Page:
Russia´s external economic position remains strong, with external debt at 34 % of GDP in 2013 (2012: 32 % of GDP), of which only 4 % is government guaranteed.
Its current account surplus more than halved in 2013, from US$ 71billion (3.6 % of GDP) in 2012 to US$ 32.8 billion (1.6 % of GDP). However, in the first half of 2014 higher oil and gas earnings and lower imports (down 5 % year-on-year) contributed to an increase, as a result of which the current account surplus is expected to reach 3 % of GDP in 2014 (see chart below). That said, capital outfl ows rose to US$ 87 billion in the fi rst half of the year, exceeding the current account surplus. As a consequence, international reserves declined by US$ billion from US$ 467 billion.
Since capital outflow peaked in the first half of 2014, pressure on foreign reserves (still expected to be comfortably high at about US$ 450 billion by the end of 2014) will be eased for the time being. However, with no sign of relief from sanctions, the decrease in foreign reserves should continue, as the forecast current account surpluses of 3 % of GDP in 2014 and even less in 2015 will be insuffi cient to bolster capital outflows.
Structural weaknesses increasingly obvious
Despite its strong macroeconomic fundamentals, the Russian economy suffers from structural weaknesses that, given current circumstances, could be laid bare even more clearly than in earlier years.
Even before the outbreak of the Ukrainian crisis, the investment level was too low and foreign direct investment too limited, and the economy is overly dependent on oil and gas production (oil and gas represent more than 75 % of Russia’s total exports) and consumption.
The authorities failed to seize the opportunity during the windfall years to strengthen Russia’s economic structure and enhance its non-oil potential by prudently investing high oil revenues in other industries to diversify the economy away from the dominant oil and gas sector. Today the country is more dependent on its energy resources (i.e. high oil and gas prices) than ever, but state intervention – leading to an unfriendly business environment - has deterred foreign investors, hampering vital investment in exploitation and new exploration.
In both the energy and the manufacturing sectors, productivity is still far below that of other industrialised countries. Russia’s domestic economy is heavily monopolised, with market-oriented and competitive small and medium-sized businesses contributing only about 15 % of GDP. Instead, state-controlled giants or private companies loyal to the state dominate the economy.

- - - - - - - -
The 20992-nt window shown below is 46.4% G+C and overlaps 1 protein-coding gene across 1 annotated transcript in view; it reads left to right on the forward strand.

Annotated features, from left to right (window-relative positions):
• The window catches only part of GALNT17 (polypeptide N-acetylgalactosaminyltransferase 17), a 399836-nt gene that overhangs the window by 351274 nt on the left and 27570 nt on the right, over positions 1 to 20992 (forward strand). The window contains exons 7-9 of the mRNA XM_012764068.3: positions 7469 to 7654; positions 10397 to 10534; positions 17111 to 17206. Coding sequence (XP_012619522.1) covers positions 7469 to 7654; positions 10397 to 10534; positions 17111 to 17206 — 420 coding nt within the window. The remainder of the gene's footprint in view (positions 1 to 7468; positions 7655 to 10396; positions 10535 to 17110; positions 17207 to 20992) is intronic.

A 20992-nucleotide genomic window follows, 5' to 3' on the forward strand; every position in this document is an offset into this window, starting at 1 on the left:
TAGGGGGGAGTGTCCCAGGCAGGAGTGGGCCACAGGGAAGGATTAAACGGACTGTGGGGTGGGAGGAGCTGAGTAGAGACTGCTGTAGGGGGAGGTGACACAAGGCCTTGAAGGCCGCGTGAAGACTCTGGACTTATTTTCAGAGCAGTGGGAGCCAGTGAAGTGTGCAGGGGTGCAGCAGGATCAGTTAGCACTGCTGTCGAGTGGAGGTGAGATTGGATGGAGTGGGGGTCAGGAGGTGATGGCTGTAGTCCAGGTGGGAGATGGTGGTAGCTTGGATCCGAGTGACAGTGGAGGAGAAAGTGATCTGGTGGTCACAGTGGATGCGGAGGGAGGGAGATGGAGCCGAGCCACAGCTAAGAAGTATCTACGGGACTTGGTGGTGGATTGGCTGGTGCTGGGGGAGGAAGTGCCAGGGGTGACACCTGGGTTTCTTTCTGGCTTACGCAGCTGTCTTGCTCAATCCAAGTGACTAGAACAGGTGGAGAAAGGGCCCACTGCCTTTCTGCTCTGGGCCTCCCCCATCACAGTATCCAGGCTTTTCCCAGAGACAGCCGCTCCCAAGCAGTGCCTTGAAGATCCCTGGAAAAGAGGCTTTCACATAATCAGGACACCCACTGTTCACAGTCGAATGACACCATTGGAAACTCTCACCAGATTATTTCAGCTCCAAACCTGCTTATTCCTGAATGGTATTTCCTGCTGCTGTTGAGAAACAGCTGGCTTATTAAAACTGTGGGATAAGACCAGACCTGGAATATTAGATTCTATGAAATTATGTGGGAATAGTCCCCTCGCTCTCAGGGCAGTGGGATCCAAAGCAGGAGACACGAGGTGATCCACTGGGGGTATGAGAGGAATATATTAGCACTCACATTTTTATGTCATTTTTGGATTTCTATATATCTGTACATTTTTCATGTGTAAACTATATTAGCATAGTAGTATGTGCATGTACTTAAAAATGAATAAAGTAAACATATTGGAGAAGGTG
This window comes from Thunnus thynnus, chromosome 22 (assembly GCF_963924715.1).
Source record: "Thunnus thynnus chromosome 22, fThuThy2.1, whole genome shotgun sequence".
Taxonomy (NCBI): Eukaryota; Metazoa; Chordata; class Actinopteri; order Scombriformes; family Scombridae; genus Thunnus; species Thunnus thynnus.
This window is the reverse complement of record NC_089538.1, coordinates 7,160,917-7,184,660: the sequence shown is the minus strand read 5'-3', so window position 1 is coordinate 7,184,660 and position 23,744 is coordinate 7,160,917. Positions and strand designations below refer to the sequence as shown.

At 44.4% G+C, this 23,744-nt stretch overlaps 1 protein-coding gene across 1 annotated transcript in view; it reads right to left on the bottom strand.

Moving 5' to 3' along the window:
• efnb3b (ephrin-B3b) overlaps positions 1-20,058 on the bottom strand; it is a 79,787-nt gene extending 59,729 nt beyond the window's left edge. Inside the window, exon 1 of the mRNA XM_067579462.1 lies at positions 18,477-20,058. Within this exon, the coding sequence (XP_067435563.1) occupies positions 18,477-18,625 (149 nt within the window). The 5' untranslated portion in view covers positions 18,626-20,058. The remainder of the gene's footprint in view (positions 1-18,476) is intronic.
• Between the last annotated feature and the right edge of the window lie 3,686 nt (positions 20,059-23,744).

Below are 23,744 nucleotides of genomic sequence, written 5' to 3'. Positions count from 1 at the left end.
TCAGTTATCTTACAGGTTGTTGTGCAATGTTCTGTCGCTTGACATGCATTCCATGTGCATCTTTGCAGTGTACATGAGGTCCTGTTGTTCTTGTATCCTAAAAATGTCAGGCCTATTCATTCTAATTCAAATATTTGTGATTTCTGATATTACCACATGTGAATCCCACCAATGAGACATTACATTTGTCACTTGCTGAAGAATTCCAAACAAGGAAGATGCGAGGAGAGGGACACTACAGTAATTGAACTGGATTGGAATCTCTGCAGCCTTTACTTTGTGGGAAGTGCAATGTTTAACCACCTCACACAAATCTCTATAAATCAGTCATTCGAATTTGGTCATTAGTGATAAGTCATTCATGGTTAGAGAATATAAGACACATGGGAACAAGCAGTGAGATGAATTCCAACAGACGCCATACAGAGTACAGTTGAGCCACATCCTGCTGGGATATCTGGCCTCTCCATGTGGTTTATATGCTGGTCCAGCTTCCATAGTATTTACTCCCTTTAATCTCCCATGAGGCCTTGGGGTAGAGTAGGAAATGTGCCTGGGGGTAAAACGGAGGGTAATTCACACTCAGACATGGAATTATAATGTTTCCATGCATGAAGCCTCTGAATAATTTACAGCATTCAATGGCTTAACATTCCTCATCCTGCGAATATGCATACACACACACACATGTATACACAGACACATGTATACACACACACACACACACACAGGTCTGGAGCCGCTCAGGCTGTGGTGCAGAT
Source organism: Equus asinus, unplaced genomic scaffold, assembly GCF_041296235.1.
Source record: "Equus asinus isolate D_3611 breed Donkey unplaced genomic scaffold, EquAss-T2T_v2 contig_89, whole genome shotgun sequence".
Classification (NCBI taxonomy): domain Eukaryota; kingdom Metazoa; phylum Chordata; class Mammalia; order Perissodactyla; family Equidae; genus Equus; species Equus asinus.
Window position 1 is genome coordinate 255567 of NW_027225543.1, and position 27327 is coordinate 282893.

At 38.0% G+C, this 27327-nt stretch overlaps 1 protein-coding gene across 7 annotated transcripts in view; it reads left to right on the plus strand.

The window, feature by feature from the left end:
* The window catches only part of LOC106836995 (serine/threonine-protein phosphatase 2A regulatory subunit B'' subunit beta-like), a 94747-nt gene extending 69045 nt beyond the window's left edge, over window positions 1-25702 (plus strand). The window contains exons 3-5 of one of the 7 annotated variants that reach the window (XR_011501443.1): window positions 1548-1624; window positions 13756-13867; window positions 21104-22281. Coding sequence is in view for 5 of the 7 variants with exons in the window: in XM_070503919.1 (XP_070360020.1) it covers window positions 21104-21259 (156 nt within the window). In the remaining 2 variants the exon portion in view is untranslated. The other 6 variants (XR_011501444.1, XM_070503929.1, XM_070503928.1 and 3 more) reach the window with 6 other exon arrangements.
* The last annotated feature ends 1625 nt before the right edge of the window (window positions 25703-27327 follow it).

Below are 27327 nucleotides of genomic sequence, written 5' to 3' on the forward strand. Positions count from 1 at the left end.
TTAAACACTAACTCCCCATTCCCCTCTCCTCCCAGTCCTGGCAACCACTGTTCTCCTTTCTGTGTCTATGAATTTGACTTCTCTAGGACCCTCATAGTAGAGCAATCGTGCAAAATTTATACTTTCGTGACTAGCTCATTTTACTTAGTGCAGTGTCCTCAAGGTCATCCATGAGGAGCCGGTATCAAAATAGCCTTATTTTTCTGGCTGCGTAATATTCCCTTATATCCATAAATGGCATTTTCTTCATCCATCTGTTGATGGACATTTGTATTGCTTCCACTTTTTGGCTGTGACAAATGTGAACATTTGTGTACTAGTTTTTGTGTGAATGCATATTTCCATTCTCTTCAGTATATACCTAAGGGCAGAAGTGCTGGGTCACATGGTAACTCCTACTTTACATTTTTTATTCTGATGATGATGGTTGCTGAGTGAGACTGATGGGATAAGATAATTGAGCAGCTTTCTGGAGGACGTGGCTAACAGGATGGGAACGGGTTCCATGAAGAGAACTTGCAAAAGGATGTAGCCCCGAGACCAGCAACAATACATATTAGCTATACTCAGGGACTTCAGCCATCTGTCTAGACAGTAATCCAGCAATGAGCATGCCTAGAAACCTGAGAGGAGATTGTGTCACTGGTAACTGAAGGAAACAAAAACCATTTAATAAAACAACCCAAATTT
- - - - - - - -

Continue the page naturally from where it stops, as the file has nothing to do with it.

A lack of reform effort and market orientation has so far hindered the emergence of a strong, competitive private sector except for the main oil and gas producers. Moreover, the executive and judiciary system lacks transparency, often leading to apparently arbitrary decisions, and Russia´s bureaucracy is notoriously cumbersome.
Given the current situation, investment will be even lower because of capital outflows (including lack of new finance) while the rouble’s depreciation, coupled with accelerating inflation, will discourage private consumption. Sanctions will hamper, and perhaps halt, the inflow of technology and capital in the form of foreign direct investment, at a time when both will be urgently needed to modernize the energy sector and diversify the economy. In the worst case scenario, the Russian economy could be forced down a path towards international economic isolation.
Russian industries' performance outlook
Currently nearly all Russian industries are increasingly impacted by decreasing domestic demand, a weaker rouble exchange rate, a rise in inflation, limited access to external financing and international capital outflow.
However, some sectors are more affected than others, especially those that are heavily dependent on imports and or/ consumer demand, such as consumer durables and consumer electronics. Russia´s sanctions on imports of food and agricultural products will hit the domestic food sector, in particular the fish, meat and dairy subsectors, with a negative impact on the whole value chain - from importers and wholesalers to major retail chains and smaller regional traders.
In the last couple of months we have already registered an increase in overdue payments and defaults in consumer demand-related sectors like food and consumer durables, and we expect that more Russian importers and retailers of such goods could come under strain in the future, especially in the food sector.
While the oil and gas industry is still performing well thanks to high commodity prices, businesses in other strategic sectors such as metals & mining are suffering, and may not be able to refinance their large debts. While the Russian government is ready to provide financial support, its reserves, though ample, are limited.
However, some sectors, such as the pharmaceuticals sector, are expected to be less impacted and local agricultural production could even benefit from restrictions on food imports. In case of price controls, however, business profits may be hit given higher costs that cannot be transferred to consumers in such case.